They were great. They were far better than anything Palm offered until they went color, and were much better than the offerings of Windows PDAs even after color. But they were also a failed technology. It lasted 5 years of production, just long enough for the cheaper Palm to eat their lunch. A lot of people bought into them during those five years, including me. My MessagePad 2k is still around somewhere and still booted the last time I tried it, like 3-4 years ago.

          Time will tell if VR will find a solid spot to be a permanent player, or just a niche that lasts awhile then goes away. (I'm sure that some form of VR will survive, and I think it has a good shot at becoming consumer-normal. But not now or today. Not dead yet, still not thriving.)

          This sig for rent.
  • (Score: 3, Insightful) by acid andy on Friday July 27 2018, @08:36PM (1 child)

    by acid andy (1683) on Friday July 27 2018, @08:36PM (#713826) Homepage Journal

    I personally can't get my head around why game designers, as soon as they want to make something for VR, seem to feel the need to throw out many of the things that make a game great: realism, longevity, expansive environments, depth and detail. Instead we have lots of overgrown tech demos and ultra short casual games. Actually, I do know some of the reasons. I know they've got to appeal to the pukers that feel too sick to play if the game goes on for too long or moves about too much -- and that rules out most of the things I listed! Add to that the fact they don't expect VR gamers to want to use their keyboard and you have ultra simplified controls as well which is almost certainly going to dumb down the game.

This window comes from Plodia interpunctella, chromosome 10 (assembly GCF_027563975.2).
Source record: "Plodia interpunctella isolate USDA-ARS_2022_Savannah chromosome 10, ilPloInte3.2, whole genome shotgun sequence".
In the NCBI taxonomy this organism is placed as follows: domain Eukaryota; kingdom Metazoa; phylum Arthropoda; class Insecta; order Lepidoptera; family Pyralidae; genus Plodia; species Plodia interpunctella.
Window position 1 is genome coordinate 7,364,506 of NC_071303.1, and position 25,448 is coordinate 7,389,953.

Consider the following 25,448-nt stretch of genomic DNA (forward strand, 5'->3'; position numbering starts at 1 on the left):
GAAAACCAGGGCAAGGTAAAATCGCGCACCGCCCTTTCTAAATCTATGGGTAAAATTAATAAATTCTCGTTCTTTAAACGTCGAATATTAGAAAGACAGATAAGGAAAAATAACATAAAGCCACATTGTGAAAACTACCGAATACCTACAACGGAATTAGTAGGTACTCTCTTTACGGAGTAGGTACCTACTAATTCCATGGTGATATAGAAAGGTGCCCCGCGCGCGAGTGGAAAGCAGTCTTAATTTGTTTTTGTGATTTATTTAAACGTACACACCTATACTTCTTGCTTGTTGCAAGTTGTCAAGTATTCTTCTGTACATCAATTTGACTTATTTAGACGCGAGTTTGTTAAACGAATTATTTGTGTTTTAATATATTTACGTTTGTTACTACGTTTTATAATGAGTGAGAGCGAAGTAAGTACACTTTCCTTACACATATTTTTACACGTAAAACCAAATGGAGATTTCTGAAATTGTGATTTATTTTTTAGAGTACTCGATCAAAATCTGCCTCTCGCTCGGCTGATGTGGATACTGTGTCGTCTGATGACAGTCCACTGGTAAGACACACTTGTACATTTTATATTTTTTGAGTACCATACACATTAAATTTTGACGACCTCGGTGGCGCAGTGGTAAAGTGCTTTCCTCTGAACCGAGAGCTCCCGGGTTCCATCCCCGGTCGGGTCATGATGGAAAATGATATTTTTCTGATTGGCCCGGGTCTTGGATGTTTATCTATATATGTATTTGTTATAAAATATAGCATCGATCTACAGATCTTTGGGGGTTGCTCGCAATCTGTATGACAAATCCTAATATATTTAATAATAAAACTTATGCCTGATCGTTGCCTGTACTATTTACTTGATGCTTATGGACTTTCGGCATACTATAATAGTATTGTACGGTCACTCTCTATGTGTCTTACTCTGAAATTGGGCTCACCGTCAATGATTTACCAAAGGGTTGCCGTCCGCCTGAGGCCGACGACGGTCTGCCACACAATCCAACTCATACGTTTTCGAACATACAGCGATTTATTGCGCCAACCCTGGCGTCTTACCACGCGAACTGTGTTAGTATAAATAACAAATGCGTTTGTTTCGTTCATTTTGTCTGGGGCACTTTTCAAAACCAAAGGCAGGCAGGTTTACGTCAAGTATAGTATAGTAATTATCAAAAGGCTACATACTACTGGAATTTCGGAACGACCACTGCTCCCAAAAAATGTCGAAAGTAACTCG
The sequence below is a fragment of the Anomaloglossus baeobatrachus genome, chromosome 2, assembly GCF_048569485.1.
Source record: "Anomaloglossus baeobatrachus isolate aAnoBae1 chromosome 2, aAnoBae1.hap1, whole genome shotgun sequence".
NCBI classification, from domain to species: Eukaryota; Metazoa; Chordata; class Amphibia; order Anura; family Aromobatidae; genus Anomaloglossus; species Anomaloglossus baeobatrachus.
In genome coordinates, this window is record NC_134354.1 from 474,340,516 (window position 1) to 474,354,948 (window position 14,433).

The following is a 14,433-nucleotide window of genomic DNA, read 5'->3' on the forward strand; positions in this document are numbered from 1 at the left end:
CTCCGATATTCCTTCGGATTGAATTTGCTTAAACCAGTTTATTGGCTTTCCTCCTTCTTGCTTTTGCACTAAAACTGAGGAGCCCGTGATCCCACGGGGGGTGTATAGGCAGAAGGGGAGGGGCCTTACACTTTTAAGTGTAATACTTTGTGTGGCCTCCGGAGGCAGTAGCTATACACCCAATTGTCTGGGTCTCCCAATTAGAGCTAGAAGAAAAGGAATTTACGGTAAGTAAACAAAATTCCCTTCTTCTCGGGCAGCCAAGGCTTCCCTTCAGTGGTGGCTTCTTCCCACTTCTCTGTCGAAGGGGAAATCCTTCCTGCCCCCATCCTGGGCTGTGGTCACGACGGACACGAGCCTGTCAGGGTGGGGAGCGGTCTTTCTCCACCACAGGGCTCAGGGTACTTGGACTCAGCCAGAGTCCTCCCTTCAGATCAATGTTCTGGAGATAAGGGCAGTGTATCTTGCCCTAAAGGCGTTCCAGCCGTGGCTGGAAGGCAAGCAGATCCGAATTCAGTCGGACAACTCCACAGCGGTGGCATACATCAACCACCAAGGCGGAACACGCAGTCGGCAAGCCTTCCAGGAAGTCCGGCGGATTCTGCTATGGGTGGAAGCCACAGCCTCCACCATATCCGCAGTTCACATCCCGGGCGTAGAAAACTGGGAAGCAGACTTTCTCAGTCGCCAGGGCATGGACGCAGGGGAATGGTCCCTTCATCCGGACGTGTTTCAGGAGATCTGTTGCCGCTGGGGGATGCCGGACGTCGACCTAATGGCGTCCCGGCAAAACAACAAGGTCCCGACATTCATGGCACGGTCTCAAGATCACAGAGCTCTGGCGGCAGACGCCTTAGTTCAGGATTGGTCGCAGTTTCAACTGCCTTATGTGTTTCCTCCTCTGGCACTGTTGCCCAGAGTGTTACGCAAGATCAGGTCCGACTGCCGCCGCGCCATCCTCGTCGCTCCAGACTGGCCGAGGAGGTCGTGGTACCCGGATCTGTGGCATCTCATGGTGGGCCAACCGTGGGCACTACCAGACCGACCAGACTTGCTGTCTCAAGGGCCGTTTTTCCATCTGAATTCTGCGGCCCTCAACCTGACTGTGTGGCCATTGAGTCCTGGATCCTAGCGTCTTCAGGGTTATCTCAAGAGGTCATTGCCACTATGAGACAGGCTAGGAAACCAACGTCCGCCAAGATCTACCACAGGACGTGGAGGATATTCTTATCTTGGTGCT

The problem with the above is you've then relegated VR games to the casual gamer, which is kinda stupid because the hardcore / power gamer is more likely to splash the big bucks on a VR setup. About the only saving grace is the fact that quite a few originally non-VR games can now be made to work with it.

    This kind of narrow minded approach -- it's for VR therefore it has to be limited to this, this, and this -- reminds me of the same kind of philosophy that crippled so many websites, user interfaces and in some cases applications because it was supposed be better for mobile -- even though many of those things were crap even on a mobile and in the past a link to a Desktop Site was a blessing but sadly their days are numbered.

    Consumerism is poison.
  • (Score: 1, Interesting) by Anonymous Coward on Friday July 27 2018, @08:50PM (6 children)

    by Anonymous Coward on Friday July 27 2018, @08:50PM (#713828)

    i got one ... over time.
    had to assemble the rig over time because cost.
    any ways it's working great.
    the version 1 even has screws and those plastic tubes to drill the motion detection boxes to the wall/ceiling.

    it is amazing stuff >: 0
    physics works pretty aweseome!